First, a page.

Our feline friends can have two types of ear infections – the ones that affect the external components of the ear and the ones that affect the interior of the ear. Infections of the outer ear canal can be caused by yeast or bacteria and are more commonly seen in our canine companions. Cats can have infections of the external ear canal, but it usually involves an ear mite infestation.
Otitis interna is also somewhat uncommon, but it does show up in cats more often than infections that affect the external ear canal. In this article, we will look at the clinical signs of both, how they can be treated, and what prognosis they have.
External ear infections in cats aren’t as common as some cat parents might imagine. If they do happen, however, the cat will scratch her ears or shake her head in a desperate attempt to remove the debris or the fluid that could have accumulated inside the canal.
One or both of the ears become inflamed and red. In some infections, there could be a foul smell coming from the cat’s ears. Yellow or black discharge can sometimes be seen in cats that have ear infections.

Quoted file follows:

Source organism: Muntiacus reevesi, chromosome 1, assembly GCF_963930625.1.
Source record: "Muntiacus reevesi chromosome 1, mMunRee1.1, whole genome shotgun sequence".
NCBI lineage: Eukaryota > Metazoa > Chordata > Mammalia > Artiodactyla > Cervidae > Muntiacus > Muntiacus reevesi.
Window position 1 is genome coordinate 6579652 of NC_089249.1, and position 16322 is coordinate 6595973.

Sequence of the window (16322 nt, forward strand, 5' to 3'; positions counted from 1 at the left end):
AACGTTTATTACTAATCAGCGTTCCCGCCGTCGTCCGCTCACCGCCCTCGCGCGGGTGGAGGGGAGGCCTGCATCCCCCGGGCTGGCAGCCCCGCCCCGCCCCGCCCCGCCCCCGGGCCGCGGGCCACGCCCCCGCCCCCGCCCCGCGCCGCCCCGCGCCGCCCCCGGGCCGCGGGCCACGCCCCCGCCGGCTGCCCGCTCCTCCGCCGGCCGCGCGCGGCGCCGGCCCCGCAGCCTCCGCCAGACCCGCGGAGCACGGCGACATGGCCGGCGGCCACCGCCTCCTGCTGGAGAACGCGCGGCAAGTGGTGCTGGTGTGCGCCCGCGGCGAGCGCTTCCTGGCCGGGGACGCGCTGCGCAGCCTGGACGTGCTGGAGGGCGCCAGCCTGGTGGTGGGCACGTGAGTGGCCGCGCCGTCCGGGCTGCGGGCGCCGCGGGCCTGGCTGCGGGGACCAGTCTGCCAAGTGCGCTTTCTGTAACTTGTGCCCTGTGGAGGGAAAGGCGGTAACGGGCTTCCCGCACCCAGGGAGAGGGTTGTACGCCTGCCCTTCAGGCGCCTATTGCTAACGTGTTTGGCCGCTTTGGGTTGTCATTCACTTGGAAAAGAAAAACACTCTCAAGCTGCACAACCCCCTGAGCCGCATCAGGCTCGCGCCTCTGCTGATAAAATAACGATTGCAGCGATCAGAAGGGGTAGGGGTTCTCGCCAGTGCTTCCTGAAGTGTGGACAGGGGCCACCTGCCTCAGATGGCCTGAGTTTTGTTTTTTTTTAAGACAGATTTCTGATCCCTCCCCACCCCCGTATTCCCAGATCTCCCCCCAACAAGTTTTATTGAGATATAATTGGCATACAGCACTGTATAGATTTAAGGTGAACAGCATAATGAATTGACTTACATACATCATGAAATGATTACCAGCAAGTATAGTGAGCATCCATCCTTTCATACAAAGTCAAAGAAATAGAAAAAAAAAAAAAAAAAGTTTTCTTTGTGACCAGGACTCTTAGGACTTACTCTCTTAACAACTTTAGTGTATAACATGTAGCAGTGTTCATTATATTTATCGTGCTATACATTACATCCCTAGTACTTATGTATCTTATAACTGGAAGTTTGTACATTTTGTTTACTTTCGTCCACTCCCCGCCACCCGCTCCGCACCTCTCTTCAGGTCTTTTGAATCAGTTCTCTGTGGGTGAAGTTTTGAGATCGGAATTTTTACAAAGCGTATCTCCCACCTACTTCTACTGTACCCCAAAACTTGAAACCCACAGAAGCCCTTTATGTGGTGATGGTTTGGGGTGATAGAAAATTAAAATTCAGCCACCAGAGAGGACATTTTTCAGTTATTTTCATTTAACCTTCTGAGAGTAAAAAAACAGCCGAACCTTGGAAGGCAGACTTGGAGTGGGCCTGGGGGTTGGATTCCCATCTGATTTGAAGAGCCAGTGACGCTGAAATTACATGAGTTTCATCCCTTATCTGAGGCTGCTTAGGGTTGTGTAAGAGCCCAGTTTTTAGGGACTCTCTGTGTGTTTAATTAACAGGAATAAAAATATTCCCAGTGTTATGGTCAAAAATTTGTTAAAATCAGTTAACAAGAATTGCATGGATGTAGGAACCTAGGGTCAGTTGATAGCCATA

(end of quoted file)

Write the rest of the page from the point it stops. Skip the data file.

As you might know, there are medications that you can get for your pets without needing a prescription from the vet. However, we would advise against using ear drops on your cats without knowing the exact cause of the infection. While it might be true that the most common cause of external ear infections in cats consists of ear mites, you should take your cat to the vet so that they actually look inside the ear.
The vet will use an otoscope, a device specifically made for analyzing the interior of animals’ ears. An otoscope is basically outfitted with a lens system, as well as a light, and so the interior can be visualized conveniently. This will enable the veterinarian to notice tumors, foreign material, the exact type of discharge, and even the actual mites if there are any.
If the cat refuses examination, especially if she experiences any pain, she might have to be sedated.
A sample from the material found inside the external ear canal can be taken and analyzed under the microscope. This gives the vet the opportunity to diagnose the condition correctly. Culture tests can be performed, as well, and they are used to determine the exact treatment that the cat needs.